UMD & Mineral Resources: Challenges, Opportunities, and a Land-Grant Perspective
|State Representative Tom Rukavina will join UMD as a special guest.||Andrea Schokker, UMD executive vice chancellor for academic affairs||Michael Lalich, director of UMD’s Natural Resources Research Institute||Donald Fosnacht, director, UMD-NRRI Center for Applied Research and Technology||Dean Peterson, vice president of Exploration for Duluth Metals|
A THANK YOU TO REPRESENTATIVE THOMAS RUKAVINA
In 1851, before the Land-Grant Act was signed, the Permanent University Fund (PUF) was established. PUF monies are generated from royalties received from timber and mineral rights on 72,000 acres of state-owned land and are used for public university education. Minnesota Representative Tom Rukavina (District 5A), who will retire this year after 13 terms in the House, worked tirelessly with the legislature and the UM Board of Regents to ensure that a significant part of the fund returned to northern Minnesota. Through revisions in 1994 and in 2012, the Natural Resources Research Institute receives funding for mineral research. PUF revenue also supports the Iron Range Scholarship program which has provided nearly $6 million in scholarships for UMD students in the past 18 years.
Light refreshments will be served. Community members can park for free in the pay lot, any maroon lot, or the meters after 6:30 p.m.
UMD commemorates the 150th Anniversary of the Land-Grant Act this year.
THE LAND-GRANT ACT OF 1862
In the midst of our nation’s civil war, President Abraham Lincoln had the foresight to create an entirely new educational system. He believed that in order for the United States to become a great power, its industries needed an educated workforce. Introduced by Vermont Representative Justin Smith Morrill, the Morrill Act was signed into law by Lincoln in 1862. The act created land-grant universities, provided higher education to a wider range of social classes, and emphasized more applied studies to prepare students for the world.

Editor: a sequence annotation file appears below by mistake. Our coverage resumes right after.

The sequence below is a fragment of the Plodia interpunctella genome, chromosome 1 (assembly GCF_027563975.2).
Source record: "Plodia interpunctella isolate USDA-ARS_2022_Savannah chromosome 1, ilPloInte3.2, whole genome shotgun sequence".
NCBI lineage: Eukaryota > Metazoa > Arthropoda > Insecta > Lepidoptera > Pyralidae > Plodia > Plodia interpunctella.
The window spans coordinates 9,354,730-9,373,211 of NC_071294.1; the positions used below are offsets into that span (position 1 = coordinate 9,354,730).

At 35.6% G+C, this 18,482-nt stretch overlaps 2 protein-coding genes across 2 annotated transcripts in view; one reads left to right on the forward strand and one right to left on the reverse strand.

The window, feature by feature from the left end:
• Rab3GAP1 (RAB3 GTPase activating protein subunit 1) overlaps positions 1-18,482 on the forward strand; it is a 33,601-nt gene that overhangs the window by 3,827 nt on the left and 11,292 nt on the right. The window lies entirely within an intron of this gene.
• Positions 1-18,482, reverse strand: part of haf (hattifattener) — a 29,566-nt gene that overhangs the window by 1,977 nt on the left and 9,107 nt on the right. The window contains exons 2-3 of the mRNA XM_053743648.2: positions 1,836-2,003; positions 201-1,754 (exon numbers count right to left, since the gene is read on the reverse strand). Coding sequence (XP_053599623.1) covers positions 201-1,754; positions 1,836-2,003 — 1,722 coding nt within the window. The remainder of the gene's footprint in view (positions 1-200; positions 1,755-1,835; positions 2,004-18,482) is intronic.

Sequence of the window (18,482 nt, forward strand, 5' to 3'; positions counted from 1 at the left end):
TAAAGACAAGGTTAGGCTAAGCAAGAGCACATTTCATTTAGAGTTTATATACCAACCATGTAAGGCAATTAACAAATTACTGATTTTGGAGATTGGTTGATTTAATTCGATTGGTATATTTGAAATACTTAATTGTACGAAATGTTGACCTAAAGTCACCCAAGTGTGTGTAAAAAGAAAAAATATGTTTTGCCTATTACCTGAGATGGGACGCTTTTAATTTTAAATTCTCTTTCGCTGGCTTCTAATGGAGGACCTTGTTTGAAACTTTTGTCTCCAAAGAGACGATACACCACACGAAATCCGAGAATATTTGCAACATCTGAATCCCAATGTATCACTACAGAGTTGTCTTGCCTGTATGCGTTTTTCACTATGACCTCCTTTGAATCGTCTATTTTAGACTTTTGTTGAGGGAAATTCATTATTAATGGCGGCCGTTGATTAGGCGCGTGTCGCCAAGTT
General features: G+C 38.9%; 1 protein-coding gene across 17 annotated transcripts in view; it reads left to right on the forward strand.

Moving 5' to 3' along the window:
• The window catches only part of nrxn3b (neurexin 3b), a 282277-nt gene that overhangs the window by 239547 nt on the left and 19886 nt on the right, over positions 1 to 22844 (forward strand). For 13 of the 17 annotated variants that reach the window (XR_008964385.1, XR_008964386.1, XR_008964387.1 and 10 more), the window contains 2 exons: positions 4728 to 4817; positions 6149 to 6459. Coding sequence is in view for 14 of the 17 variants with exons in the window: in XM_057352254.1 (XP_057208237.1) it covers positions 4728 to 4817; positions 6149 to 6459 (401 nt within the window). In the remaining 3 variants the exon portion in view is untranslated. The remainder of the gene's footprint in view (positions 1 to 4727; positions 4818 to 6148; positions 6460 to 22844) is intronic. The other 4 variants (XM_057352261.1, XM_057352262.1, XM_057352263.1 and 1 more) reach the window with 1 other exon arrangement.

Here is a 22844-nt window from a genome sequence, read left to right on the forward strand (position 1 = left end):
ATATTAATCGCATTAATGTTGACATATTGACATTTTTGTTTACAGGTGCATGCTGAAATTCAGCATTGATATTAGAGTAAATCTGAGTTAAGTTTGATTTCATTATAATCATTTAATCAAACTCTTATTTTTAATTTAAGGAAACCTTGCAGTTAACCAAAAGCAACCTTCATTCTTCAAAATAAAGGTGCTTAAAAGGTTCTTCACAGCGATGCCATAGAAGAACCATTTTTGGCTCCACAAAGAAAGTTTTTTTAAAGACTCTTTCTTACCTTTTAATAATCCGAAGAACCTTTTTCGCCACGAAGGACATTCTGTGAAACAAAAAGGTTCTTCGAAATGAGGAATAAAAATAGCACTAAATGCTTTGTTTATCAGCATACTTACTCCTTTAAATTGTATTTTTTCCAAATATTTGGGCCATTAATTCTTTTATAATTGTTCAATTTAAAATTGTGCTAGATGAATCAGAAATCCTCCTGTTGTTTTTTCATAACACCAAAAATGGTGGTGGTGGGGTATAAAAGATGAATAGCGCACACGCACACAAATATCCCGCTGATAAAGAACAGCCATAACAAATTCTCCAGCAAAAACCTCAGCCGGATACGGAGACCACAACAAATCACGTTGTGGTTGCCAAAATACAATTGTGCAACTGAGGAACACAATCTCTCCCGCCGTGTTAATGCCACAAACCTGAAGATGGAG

Over the years, land-grant universities produced research that taught practical agriculture, built local economies, improved lives and created entirely new technologies. America's land-grant universities continue to fulfill their democratic mandate for openness, accessibility, and service to people. Many of these institutions, like UMD, have joined the ranks of the nation's most accomplished public research universities. Through the land-grant university heritage, UMD students study a wide range of academic disciplines and explore fields of inquiry far beyond the scope envisioned in the original land-grant mission.
ADDITIONAL UMD LAND-GRANT EVENTS
Land, Law and Education: An American Indian Perspective on Land-Grant Universities
Tuesday, October 16, 2012, 7 pm, UMD Kirby Ballroom
Colette Routel, law professor, William Mitchell College of Law; Federal Magistrate Leo Brisbois (White Earth Band); Jill Doerfler, UMD American Indian Studies Department (White Earth Band); and Tadd Johnson, director, UMD Master of Tribal Administration and Governance program (Bois Forte Band of Chippewa).
Robert F. Kennedy, Jr. speaks on fresh water and the environment
Friday, November 9, 2012, 7 pm, Marshall Performing Arts Center
Watch this website for more information.
Written by Cheryl Reitan, September 2012